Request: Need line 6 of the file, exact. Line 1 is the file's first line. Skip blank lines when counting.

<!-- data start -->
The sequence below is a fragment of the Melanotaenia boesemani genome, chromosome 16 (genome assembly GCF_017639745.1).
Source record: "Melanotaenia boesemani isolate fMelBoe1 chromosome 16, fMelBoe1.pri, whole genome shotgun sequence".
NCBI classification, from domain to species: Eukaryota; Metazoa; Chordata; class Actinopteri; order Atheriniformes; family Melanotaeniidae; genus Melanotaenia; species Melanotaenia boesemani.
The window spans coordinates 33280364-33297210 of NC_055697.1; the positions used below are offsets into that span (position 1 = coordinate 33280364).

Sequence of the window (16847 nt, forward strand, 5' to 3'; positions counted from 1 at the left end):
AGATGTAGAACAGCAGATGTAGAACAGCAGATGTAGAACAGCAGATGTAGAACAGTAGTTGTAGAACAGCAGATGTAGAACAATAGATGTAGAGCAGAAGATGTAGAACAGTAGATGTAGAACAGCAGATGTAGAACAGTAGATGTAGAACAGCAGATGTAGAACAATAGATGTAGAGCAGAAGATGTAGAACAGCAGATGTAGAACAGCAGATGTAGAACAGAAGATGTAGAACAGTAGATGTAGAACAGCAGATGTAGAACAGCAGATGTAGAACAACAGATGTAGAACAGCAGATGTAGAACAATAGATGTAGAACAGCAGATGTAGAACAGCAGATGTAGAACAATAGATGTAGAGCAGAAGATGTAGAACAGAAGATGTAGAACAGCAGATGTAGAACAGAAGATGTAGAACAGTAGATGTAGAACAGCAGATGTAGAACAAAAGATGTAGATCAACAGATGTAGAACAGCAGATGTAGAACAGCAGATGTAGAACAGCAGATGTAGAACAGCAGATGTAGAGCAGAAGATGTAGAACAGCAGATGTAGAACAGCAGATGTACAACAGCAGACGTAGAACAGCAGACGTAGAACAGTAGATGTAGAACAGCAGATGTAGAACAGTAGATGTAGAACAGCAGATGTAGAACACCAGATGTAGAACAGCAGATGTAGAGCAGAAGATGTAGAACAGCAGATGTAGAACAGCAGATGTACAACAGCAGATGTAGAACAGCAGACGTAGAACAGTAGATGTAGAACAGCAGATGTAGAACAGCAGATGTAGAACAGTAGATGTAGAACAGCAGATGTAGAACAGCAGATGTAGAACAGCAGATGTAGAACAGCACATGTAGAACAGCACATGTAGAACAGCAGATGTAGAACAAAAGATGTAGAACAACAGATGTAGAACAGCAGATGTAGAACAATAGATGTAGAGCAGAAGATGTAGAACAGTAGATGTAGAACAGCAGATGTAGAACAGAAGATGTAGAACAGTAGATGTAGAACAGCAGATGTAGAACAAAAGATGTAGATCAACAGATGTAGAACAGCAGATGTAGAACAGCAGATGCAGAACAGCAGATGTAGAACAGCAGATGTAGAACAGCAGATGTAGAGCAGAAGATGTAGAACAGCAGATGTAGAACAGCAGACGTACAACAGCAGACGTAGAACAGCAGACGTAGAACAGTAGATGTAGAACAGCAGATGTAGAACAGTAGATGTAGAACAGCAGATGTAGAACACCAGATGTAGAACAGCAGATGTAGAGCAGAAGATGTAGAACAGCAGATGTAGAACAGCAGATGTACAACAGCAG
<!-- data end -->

AGATGTAGAACAGCAGATGTAGAACAGCAGATGTAGAACAGCAGATGTAGAACAGTAGTTGTAGAACAGCAGATGTAGAACAATAGATGTAGAGCAGAAGATGTAGAACAGTAGATGTAGAACAGCAGATGTAGAACAGTAGATGTAGAACAGCAGATGTAGAACAATAGATGTAGAGCAGAAGATGTAGAACAGCAGATGTAGAACAGCAGATGTAGAACAGAAGATGTAGAACAGTAGATGTAGAACAGCAGATGTAGAACAGCAGATGTAGAACAACAGATGTAGAACAGCAGATGTAGAACAATAGATGTAGAACAGCAGATGTAGAACAGCAGATGTAGAACAATAGATGTAGAGCAGAAGATGTAGAACAGAAGATGTAGAACAGCAGATGTAGAACAGAAGATGTAGAACAGTAGATGTAGAACAGCAGATGTAGAACAAAAGATGTAGATCAACAGATGTAGAACAGCAGATGTAGAACAGCAGATGTAGAACAGCAGATGTAGAACAGCAGATGTAGAGCAGAAGATGTAGAACAGCAGATGTAGAACAGCAGATGTACAACAGCAGACGTAGAACAGCAGACGTAGAACAGTAGATGTAGAACAGCAGATGTAGAACAGTAGATGTAGAACAGCAGATGTAGAACACCAGATGTAGAACAGCAGATGTAGAGCAGAAGATGTAGAACAGCAGATGTAGAACAGCAGATGTACAACAGCAGATGTAGAACAGCAGACGTAGAACAGTAGATGTAGAACAGCAGATGTAGAACAGCAGATGTAGAACAGTAGATGTAGAACAGCAGATGTAGAACAGCAGATGTAGAACAGCAGATGTAGAACAGCACATGTAGAACAGCACATGTAGAACAGCAGATGTAGAACAAAAGATGTAGAACAACAGATGTAGAACAGCAGATGTAGAACAATAGATGTAGAGCAGAAGATGTAGAACAGTAGATGTAGAACAGCAGATGTAGAACAGAAGATGTAGAACAGTAGATGTAGAACAGCAGATGTAGAACAAAAGATGTAGATCAACAGATGTAGAACAGCAGATGTAGAACAGCAGATGCAGAACAGCAGATGTAGAACAGCAGATGTAGAACAGCAGATGTAGAGCAGAAGATGTAGAACAGCAGATGTAGAACAGCAGACGTACAACAGCAGACGTAGAACAGCAGACGTAGAACAGTAGATGTAGAACAGCAGATGTAGAACAGTAGATGTAGAACAGCAGATGTAGAACACCAGATGTAGAACAGCAGATGTAGAGCAGAAGATGTAGAACAGCAGATGTAGAACAGCAGATGTACAACAGCAG